8 Tips to Save Money for your Start-Up

how small business can save moneyAfter the personal computer boom in the 1970s and 1980s followed by the Internet bubble that burst in the early 2000s, we are undoubtedly in the midst of another digital technology boom. Instead of computers and the Internet, this time around the focus is on mobile apps, videos, and games that are revolutionizing our way of life – just think of how crowd-sourced services like Uber and Airbnb alone have changed the meaning of travel!

If you are one of the eager entrepreneurs who want to participate in this exciting new era, you have undoubtedly faced one of the greatest challenges that every start-up knows all too well: funding. No matter how small or big your company is, there will never be enough money; but especially in the early stages of a new company, you have to find ways of save money and use whatever funds are available wisely.

Let’s take a look at eight tips to save money for your start-up.

1- Contractors

All of us would love to have a full-time staff, but this is not realistic and a potential waste of money when you are just starting out. Instead, try to fill as many positions as possible with part-time contractors and only use their services when you really need them. Make sure, however, to comply with any labor laws the state you do business in might have in place, because there is a fine line between part- and full-time categorization.

2- Templates

Use templates wherever you can instead of hiring people to create things from scratch for you. This includes templates for websites, e-commerce stores, social media marketing, business plans, as well as legal and accounting.

3- Legal and Accounting

Speaking of legal and accounting… even though attorneys and accountants can be expensive, you should not shy away from hiring them early on. They will be your left and right arm making sure you stay out of trouble. Many start-up lawyers and CPA’s are open to equity in exchange for no or lower fees – for a certain amount of time – as they understand that you are cash-strapped in the beginning. Treat them like potential investors; the more they believe in you and your idea, the more they will help you.

outsourcing4- Outsource and Delegate

In the global environment of the 21st century, there is no reason why you shouldn’t go beyond national borders. This is especially true for positions like “virtual assistants,” who can help you stay organized so you can focus on essential matters, or tech and app developer companies in the Middle East, where talent is plenty and fees are lower.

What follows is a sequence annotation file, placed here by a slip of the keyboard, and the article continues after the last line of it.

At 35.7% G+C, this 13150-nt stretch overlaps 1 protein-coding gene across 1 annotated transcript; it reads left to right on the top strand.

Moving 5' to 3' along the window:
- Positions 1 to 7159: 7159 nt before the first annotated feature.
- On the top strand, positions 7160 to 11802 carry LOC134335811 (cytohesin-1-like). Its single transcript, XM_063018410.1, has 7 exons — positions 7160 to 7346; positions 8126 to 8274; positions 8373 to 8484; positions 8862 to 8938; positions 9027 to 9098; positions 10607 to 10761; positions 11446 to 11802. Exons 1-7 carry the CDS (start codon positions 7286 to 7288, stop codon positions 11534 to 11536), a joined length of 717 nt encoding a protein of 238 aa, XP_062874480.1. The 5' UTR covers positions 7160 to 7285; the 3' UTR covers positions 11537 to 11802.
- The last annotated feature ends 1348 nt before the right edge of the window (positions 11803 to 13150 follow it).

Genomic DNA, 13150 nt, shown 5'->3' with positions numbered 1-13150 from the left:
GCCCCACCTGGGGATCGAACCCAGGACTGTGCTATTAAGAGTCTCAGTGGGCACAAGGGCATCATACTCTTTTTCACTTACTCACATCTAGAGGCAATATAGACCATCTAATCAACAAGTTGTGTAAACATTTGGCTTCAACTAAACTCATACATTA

5- Advisory Board

Establishing an advisory board is the perfect way to secure big industry talent, who believes in you and your team, but cannot commit to your company full-time. Also, you won’t even be close to being able to afford their salaries. Inviting someone to become an advisor to your company in exchange for a small amount of equity (usually between 0.5% – 2%) gives you access to their invaluable network of industry experts who can send you clients or other business without charging commission fees.

6- Sales

“Commission Only” can be two magical words for any start-up, because it ensures salespeople that they will be paid for their work –  just not up front. In other words, for every deal they close for your company, they get commissions ranging anywhere from 5% to 30% depending on what you think is fair and fits your business model. Once your company has established revenue streams, you can transition to “base salary plus commission.”

7- A/B Test Marketing Strategies

Before spending your entire marketing budget on promotional experiments, make sure to A/B test campaigns, slogans, images, videos, and other marketing materials on a small scale to see what resonates with potential customers. Then, you can slowly start increasing the marketing spend on strategies that created the best results.

strategic partnership8- Strategic Partnerships

You are not the only start-up company out there; but you might offer a certain service or product that others need and don’t have. And chances are, they don’t have much money either. So seek out other start-ups and vendors who could be complimentary to your company, but instead of paying them in cash, offer them your services in exchange for theirs.

The overall goal for any start-up is to keep overhead costs as low as possible, because with any long-term commitments like salaries or office rent, you will run the risk of losing money that you need to grow your business.


Guest Author: Nick Rojas

Nick Rojas is a business consultant and writer who lives in Los Angeles and Chicago. He has consulted small and medium-sized enterprises for over twenty years. He has contributed articles to Visual.ly, Entrepreneur, and TechCrunch. You can follow him on Twitter @NickARojas, or you can reach him at NickAndrewRojas@gmail.com.

We’d love to hear your thoughts and experiences on this article, so please do leave a comment.

Outsourcing image courtesy of Stuart Miles at FreeDigitalPhotos.net

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